Recap Recap is a relatively new online video discussion platform. Unlike flipgrid it allows text questions along with video questions. Recap allows students to see and respond to a question by using a pin or signing in using their school gmail account. As a teacher, Recap makes grading easy by allowing teachers to look at each video individually, but also lumped together into a short recap video where you can watch the responses as a “daily review reel.” Students can respond to other student’s videos, but only via text, rather than video. An additional resource that recap offers is for teachers to create guided discussions, which are called “journeys”. Teachers can create multiple questions and activities for students to do. Lastly, the best part of recap is it is free to use. To learn more about recap, click on this tutorial video.

MVHS Student Example at this link MVHS PATHFINDER


February 2018

Add-on of the Week

Google Add-on of the Week All Questions Required?

One of the most frustrating parts about creating Google forms can be the insistence that you manually mark each form as required. Sometimes you send out a form and have students take it, to only discovers some of them skipped questions because they were not required. A really easy and simple solution is to add “All Questions Required?” as an add-on to Google forms. By adding the add-on all your questions you make will automatically be required. There is no need to reinstall the add-on or to ever click on that “require response” button again. For a quick video of how to add “All Questions Required?” to your google forms click on this link.

Issue 2

There is no need to...ever click on that “require response” button again.

Illustration courtesy of the Piedmont Highlander

MVHS PATHFINDER


February 2018

Possibly Useless

Issue 2

Possibly Useless: Para Para Animation and FlipAnim Para Para Animation

Para Para animation is a tool that allows users to create animations quickly. Students can use a variety of colors to create cartoons or messages that “come alive”. Cartoon courtesy of Justin Benolkin

They can then share those animations with the teacher by copying a link and then sharing that link through email or attaching it to a Google classroom assignment. For a quick tutorial of how to use para para animation click on this link. Here is a quick example of an animation that can be done in about 2 minutes. FlipAnim

FlipAnim is similar to Para Para Animation. It allows students to create flipbook animations. While Para Para was more designed for the classroom, flipanim is designed to be used more by the general public and animation enthusiast. Because of this, flipanim is one of those sites where is good idea to supervise students as they use it. There is a “random” cartoon option that may bring up a random cartoon that, while ok for the internet, is not ok for some grade levels. Despite this, flipanim makes creating animation easier than para para animation because you can copy over frames of animation and work from that rather than redrawing the drawing each time. For a quick tutorial on using flipanim click on this link.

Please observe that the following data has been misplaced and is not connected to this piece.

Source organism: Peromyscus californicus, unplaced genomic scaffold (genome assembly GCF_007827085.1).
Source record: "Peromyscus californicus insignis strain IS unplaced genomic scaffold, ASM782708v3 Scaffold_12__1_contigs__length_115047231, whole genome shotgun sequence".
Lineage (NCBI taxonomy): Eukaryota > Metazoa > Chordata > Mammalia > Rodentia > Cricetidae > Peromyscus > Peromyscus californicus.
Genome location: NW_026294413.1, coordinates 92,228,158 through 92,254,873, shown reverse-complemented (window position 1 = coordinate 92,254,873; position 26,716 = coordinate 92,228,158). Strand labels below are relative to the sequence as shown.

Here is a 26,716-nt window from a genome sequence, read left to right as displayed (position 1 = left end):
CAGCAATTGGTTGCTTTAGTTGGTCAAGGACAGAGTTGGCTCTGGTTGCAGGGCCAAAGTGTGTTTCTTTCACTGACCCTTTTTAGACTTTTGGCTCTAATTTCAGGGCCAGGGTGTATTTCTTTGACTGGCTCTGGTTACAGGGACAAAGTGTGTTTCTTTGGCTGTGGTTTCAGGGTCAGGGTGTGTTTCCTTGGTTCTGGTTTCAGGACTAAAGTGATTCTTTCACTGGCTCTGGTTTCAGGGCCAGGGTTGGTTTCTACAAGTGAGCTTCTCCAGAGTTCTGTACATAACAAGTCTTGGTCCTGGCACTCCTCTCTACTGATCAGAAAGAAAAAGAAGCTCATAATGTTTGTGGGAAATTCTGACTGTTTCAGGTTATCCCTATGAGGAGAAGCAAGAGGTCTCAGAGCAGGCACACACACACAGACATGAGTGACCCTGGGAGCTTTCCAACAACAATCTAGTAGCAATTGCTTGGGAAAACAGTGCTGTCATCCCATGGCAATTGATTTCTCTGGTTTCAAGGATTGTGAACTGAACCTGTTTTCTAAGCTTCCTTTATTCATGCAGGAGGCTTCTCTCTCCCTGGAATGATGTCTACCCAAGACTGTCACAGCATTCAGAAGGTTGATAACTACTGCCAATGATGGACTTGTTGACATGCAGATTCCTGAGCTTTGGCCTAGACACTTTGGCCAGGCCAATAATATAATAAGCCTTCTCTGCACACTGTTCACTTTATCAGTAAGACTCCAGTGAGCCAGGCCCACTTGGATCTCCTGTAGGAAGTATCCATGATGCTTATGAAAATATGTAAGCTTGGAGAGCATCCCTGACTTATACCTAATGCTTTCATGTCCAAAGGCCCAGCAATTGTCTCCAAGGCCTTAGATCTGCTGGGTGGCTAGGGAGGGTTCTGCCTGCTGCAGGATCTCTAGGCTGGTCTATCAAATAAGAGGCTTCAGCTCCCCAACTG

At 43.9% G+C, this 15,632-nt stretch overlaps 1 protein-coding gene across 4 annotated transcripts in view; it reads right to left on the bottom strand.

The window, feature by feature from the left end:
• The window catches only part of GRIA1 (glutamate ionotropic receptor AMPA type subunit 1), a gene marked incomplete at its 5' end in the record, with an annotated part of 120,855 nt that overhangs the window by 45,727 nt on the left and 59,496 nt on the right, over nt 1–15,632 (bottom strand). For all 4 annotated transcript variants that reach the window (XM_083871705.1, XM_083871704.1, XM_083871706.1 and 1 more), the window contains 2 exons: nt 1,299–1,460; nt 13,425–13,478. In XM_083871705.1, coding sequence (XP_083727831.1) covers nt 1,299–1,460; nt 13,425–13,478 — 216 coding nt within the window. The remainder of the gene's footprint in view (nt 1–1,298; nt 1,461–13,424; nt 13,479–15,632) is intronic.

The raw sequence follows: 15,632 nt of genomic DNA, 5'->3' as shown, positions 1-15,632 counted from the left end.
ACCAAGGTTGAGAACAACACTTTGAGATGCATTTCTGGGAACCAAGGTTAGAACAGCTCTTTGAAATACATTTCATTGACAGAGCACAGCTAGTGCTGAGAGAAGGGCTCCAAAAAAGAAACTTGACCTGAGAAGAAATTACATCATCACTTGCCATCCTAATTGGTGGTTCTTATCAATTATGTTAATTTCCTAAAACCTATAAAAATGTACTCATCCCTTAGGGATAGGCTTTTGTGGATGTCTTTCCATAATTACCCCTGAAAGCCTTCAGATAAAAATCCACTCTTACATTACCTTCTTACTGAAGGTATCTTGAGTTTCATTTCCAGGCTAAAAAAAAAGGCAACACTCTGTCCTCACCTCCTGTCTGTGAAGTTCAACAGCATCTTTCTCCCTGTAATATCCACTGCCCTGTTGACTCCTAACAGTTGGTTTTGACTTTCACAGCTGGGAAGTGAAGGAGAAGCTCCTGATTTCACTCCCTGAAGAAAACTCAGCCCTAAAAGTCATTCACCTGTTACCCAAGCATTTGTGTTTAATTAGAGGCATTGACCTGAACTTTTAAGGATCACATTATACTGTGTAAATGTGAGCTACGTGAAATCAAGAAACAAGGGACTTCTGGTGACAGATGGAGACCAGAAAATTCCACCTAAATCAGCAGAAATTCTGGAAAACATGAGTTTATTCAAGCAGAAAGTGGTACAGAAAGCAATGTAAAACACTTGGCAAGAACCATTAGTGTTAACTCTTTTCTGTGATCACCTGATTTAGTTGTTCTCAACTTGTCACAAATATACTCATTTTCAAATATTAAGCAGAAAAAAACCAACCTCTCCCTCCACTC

MVHS PATHFINDER


February 2018

Article of the week: Smartphone Detox

What this means is that humans easily can develop an addiction to the pleasure they receive from the messaging or social network updates.

Article of the Week: Smartphone Detox: How To Power Down In A Wired World Michaeleen Doucleff and Allison Aubrey article “Smartphone Detox: How to Power Down in a Wired World” focuses on what smartphones do to people’s brains. While the article is helpful for understanding the use of smartphones in the minds of teenagers, it is also serves as a reminder to teachers to pause and think about their own smartphone use. The authors report on how recent studies by David Greenfield, a psychologist and assistant clinical professor of psychiatry, illustrate that smartphones have become powerful reward mechanisms for our brains. Like Pavlov’s dogs, humans who use smartphones have come to be conditioned to receive pleasure inducing dopamine everytime their smartphone virbrats or pings.

Issue 2

Smartphone notifications have turned us all into Pavlov's dogs - David Greenfield

The article discusses signs that you yourself may need to cutback on your smartphone use. These include checking your smartphone over and over again with the hope that you will have message to check--Greenfield equates this to someone who keeps pulling the lever on a slot machine but not winning. Other signs include: the device interferes with your sleep, it reduces time with friends or family, interferes with your work or homework, or it changes your behavior in a way that is seen as rude by others. Other studies have found that teenagers who spend five or more hours a day online are twice as likely to be unhappy, compared to those who spend less time online. So what can you, or the teenagers in your classroom, do if you find yourself becoming too “wired” to your smartphone. The one thing you really cannot do is shut yourself off entirely, as this raises concerns, especially by teens, of being “shut out.” What you can do is take a sabbatical from your smartphone. Research shows that teens who spend a little time- an hour to two a day- on their devices are the happiest. So while teens and teachers may not be able to give up their smartphones entirely. Trying to cut back or carving a day out where you try not to use devices seems to be the best solution.

MVHS PATHFINDER


February 2018

What is Happening at MVHS?

Issue 2

Nearpod French students recently used Nearpod to creatively assess their understanding.

Speed-Dating French students shared their research on animals by “speed-dating�.

MVHS PATHFINDER

MVHS Pathfinder - Issue 2  
MVHS Pathfinder - Issue 2